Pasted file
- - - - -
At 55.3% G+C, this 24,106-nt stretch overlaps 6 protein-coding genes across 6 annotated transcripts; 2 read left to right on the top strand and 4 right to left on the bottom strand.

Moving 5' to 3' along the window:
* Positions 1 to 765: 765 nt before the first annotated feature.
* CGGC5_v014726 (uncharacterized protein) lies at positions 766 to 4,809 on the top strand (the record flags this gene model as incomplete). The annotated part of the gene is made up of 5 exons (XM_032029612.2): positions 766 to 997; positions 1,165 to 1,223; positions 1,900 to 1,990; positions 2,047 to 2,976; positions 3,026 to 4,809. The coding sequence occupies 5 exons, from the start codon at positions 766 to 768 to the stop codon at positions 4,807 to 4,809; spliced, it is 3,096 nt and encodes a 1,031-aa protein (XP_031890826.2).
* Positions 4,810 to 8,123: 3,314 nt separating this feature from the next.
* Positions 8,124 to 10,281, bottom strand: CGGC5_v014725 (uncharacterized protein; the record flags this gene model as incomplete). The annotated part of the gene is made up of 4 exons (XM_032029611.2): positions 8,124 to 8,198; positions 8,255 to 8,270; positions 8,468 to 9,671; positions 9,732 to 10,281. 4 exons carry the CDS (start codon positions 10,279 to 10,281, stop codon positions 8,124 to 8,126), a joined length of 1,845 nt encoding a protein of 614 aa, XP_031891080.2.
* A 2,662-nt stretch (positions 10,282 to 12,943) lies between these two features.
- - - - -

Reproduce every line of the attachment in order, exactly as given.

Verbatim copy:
At 55.3% G+C, this 24,106-nt stretch overlaps 6 protein-coding genes across 6 annotated transcripts; 2 read left to right on the top strand and 4 right to left on the bottom strand.

Moving 5' to 3' along the window:
* Positions 1 to 765: 765 nt before the first annotated feature.
* CGGC5_v014726 (uncharacterized protein) lies at positions 766 to 4,809 on the top strand (the record flags this gene model as incomplete). The annotated part of the gene is made up of 5 exons (XM_032029612.2): positions 766 to 997; positions 1,165 to 1,223; positions 1,900 to 1,990; positions 2,047 to 2,976; positions 3,026 to 4,809. The coding sequence occupies 5 exons, from the start codon at positions 766 to 768 to the stop codon at positions 4,807 to 4,809; spliced, it is 3,096 nt and encodes a 1,031-aa protein (XP_031890826.2).
* Positions 4,810 to 8,123: 3,314 nt separating this feature from the next.
* Positions 8,124 to 10,281, bottom strand: CGGC5_v014725 (uncharacterized protein; the record flags this gene model as incomplete). The annotated part of the gene is made up of 4 exons (XM_032029611.2): positions 8,124 to 8,198; positions 8,255 to 8,270; positions 8,468 to 9,671; positions 9,732 to 10,281. 4 exons carry the CDS (start codon positions 10,279 to 10,281, stop codon positions 8,124 to 8,126), a joined length of 1,845 nt encoding a protein of 614 aa, XP_031891080.2.
* A 2,662-nt stretch (positions 10,282 to 12,943) lies between these two features.